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J Street Sticks to the Script at its Annual Conference, Despite Coming to a Two-State Dead-End

The 'Palestine papers' revealed a grim prospect for the existing peace process, but J Street continues to talk about the need for 'American leadership.'
 
 
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When the liberal “pro-Israel, pro-peace” lobby  J Street launched in 2008, it was big news. Coupled with a new presidential administration pledging sustained engagement on Israel/Palestine, the thought many had was that this was the moment a lasting peace deal could be forged between the Israelis and Palestinians.

J Street’s “No. 1 agenda item,” as founder and president Jeremy Ben-Ami  told the New York Times  in September 2009, was to “do whatever we can in Congress to act as the president’s blocking back.” J Street’s strategy of advocating “for urgent American diplomatic leadership to achieve a two-state solution” seemed on mark, given that President Barack Obama  told the world in Cairo in June 2009 that he intended to “personally pursue” the two-state solution.   

The goal of a two-state solution, in which Israel and a Palestinian state exist side-by-side, remains J Street's message as around 2,400 activists gathered in Washington, D.C. last weekend for the group’s second annual conference. “It could not be more urgent for the administration to seize the initiative right now on peace and a two-state solution,” said J Street spokesman Isaac Luria.

But what happens when that goal, and the strategy of strong American leadership on the issue, seems out of reach? For some on the left, the current political situation means that J Street needs to adjust to the reality of fading prospects for a two-state solution.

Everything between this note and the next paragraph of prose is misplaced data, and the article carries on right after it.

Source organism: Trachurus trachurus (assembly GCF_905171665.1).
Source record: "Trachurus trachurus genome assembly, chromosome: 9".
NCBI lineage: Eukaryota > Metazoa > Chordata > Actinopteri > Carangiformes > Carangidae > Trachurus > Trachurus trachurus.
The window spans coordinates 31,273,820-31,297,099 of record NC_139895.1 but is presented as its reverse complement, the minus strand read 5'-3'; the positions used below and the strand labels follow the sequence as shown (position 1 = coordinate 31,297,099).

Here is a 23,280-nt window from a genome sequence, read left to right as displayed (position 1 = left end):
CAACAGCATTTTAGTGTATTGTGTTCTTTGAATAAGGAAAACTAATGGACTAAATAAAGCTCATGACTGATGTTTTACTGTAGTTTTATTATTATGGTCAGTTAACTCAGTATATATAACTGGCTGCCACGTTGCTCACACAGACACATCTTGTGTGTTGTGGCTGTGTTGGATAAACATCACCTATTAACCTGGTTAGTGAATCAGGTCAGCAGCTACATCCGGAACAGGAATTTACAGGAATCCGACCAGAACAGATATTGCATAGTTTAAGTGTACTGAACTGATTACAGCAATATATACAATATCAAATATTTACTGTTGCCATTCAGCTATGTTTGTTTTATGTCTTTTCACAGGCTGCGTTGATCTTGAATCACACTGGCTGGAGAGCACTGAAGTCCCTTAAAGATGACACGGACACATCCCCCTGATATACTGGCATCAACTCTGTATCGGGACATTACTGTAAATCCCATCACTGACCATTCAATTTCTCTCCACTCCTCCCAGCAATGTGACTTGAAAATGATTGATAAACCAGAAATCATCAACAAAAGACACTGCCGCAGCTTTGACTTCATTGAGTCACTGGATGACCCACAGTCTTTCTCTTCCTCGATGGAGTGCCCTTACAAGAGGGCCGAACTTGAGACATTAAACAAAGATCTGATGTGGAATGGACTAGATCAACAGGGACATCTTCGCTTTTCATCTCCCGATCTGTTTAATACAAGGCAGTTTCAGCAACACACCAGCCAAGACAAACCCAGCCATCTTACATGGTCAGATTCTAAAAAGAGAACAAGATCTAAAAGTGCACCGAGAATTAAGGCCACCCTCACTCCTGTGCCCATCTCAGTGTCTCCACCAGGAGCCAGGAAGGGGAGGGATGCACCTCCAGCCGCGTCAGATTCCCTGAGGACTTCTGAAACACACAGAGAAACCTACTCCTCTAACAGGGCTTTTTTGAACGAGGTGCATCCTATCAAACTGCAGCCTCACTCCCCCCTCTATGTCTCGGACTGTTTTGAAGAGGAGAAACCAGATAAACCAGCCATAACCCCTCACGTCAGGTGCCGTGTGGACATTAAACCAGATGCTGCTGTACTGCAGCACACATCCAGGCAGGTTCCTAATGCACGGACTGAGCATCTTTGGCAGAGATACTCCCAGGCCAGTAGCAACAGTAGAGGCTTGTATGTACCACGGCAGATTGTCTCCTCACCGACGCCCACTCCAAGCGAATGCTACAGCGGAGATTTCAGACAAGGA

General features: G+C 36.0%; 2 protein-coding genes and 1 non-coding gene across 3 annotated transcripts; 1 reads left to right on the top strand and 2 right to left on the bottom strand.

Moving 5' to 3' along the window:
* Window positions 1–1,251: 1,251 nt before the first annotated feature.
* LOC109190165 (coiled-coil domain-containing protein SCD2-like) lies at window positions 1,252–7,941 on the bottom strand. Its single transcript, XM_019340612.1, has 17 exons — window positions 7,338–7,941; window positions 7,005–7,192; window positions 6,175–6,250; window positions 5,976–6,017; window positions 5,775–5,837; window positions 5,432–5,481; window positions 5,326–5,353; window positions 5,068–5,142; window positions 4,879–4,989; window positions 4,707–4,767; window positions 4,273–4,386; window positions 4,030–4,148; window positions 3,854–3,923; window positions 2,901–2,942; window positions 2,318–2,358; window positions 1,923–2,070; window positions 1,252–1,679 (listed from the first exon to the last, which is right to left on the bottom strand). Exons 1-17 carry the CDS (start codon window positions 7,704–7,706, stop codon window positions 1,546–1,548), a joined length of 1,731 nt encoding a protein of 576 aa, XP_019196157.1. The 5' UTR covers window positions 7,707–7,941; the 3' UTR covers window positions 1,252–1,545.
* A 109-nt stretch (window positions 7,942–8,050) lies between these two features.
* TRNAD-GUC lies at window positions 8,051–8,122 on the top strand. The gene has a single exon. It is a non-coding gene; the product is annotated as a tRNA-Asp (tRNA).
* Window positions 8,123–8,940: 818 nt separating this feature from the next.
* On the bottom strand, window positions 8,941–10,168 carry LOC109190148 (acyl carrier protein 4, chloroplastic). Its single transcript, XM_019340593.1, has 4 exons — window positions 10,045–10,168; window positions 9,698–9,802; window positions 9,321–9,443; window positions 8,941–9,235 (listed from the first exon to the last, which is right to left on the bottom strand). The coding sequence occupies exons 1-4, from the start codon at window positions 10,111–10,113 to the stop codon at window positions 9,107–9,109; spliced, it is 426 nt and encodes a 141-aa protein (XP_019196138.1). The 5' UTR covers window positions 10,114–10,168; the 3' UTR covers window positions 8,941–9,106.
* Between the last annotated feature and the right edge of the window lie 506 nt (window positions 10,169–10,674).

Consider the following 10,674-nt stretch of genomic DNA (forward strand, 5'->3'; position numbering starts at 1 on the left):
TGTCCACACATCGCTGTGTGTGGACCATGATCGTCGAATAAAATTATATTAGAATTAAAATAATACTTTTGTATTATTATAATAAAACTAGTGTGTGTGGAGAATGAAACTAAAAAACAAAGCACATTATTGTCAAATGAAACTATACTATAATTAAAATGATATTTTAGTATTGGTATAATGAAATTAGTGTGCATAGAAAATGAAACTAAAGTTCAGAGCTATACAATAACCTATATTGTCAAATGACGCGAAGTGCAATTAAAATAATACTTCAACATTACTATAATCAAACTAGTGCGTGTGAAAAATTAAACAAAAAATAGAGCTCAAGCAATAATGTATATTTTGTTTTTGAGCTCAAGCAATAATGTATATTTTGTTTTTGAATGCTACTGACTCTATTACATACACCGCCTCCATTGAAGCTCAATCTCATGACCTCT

While it’s clear, as blogger M.J. Rosenberg put it, that J Street has “opened up room” in the debate over Israel, progressive critics have called for new strategies to pressure Israel, such as the growing  boycott, divestment and sanctions (BDS) movement. Indeed, even some of J Street’s own constituents are frustrated with the Obama administration and are exploring more forceful ways to change Israeli behavior. 

For instance, the liberal Zionist organization  Meretz USA, which has close ties to J Street, recently  came out in favor of a boycott of West Bank settlements. Others at the conference, like Israeli human rights lawyer Michael Sfard, echoed Meretz USA’s stance.  

“The question of boycott, for me, is very simple,” said Sfard. “I cannot imagine a cent of my money being given to settlement products or any activity that is enhancing the settlement projects. For me it is like actively supporting illegal or immoral abuse of others’ rights.”  

The Obama administration’s weak stance on the issue has become even more obvious in light of recent events. The administration backed down in the face of the pro-Israel lobby and a right-wing Israeli government that keeps issuing tenders for new illegal settlements in the occupied West Bank, and the Gaza Strip remains under a debilitating siege imposed by Israel. The release by Al Jazeera of the “Palestine Papers,” nearly 1,700 leaked documents on the Israeli-Palestinian peace process, shows that despite numerous Palestinian concessions on Jerusalem, the right of return and more, the Israeli government refused to forge a deal.   

The Obama administration's ambivalence to the continued entrenchment of settlements on Palestinian land--a problem many consider to be the biggest obstacle to a two-state solution--reached new heights with the Feb. 18 U.S. veto of a UN resolution that condemned settlements as “illegal.”   

“On this issue, Obama has really dropped the ball in a big way,” said Rosenberg, a former staffer at the American Israel Public Affairs Committee. “He may have set the cause back with that veto, and that veto will reverberate in the progressive camp for a long time.” 

It was the first veto since Obama took office, and was in stark contrast to past administration calls for Israel to stop settlement expansion. J Street came out against a U.S. veto. There are about 500,000 settlers living on confiscated land in the occupied West Bank and East Jerusalem, and the settlements, along with the separation barrier, have created a disjointed Palestinian landscape that makes a Palestinian state look less and less likely. 

 
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